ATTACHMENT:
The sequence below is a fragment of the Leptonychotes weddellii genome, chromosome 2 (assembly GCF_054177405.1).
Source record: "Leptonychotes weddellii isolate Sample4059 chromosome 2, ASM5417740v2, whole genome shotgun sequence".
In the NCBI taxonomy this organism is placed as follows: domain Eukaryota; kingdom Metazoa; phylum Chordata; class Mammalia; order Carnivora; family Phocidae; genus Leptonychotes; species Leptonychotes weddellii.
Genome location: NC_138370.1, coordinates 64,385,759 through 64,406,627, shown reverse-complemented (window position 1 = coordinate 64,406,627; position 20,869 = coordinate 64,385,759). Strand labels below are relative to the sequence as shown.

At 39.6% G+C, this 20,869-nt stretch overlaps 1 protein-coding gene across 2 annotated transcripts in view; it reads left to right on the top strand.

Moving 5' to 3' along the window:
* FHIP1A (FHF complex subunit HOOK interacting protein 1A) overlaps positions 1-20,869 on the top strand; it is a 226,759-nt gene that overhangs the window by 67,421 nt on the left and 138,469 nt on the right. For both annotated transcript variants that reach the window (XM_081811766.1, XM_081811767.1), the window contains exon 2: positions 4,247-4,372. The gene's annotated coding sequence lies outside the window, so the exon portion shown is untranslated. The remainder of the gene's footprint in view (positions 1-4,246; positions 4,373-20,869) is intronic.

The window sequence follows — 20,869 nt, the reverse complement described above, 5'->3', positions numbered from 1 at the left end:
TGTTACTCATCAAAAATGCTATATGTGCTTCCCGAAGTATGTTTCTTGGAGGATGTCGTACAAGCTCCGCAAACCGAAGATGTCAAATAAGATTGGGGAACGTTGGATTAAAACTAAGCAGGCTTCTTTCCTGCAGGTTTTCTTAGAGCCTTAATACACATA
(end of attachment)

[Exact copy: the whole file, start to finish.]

The sequence below is a fragment of the Leptonychotes weddellii genome, chromosome 2 (assembly GCF_054177405.1).
Source record: "Leptonychotes weddellii isolate Sample4059 chromosome 2, ASM5417740v2, whole genome shotgun sequence".
In the NCBI taxonomy this organism is placed as follows: domain Eukaryota; kingdom Metazoa; phylum Chordata; class Mammalia; order Carnivora; family Phocidae; genus Leptonychotes; species Leptonychotes weddellii.
Genome location: NC_138370.1, coordinates 64,385,759 through 64,406,627, shown reverse-complemented (window position 1 = coordinate 64,406,627; position 20,869 = coordinate 64,385,759). Strand labels below are relative to the sequence as shown.

At 39.6% G+C, this 20,869-nt stretch overlaps 1 protein-coding gene across 2 annotated transcripts in view; it reads left to right on the top strand.

Moving 5' to 3' along the window:
* FHIP1A (FHF complex subunit HOOK interacting protein 1A) overlaps positions 1-20,869 on the top strand; it is a 226,759-nt gene that overhangs the window by 67,421 nt on the left and 138,469 nt on the right. For both annotated transcript variants that reach the window (XM_081811766.1, XM_081811767.1), the window contains exon 2: positions 4,247-4,372. The gene's annotated coding sequence lies outside the window, so the exon portion shown is untranslated. The remainder of the gene's footprint in view (positions 1-4,246; positions 4,373-20,869) is intronic.

The window sequence follows — 20,869 nt, the reverse complement described above, 5'->3', positions numbered from 1 at the left end:
TGTTACTCATCAAAAATGCTATATGTGCTTCCCGAAGTATGTTTCTTGGAGGATGTCGTACAAGCTCCGCAAACCGAAGATGTCAAATAAGATTGGGGAACGTTGGATTAAAACTAAGCAGGCTTCTTTCCTGCAGGTTTTCTTAGAGCCTTAATACACATA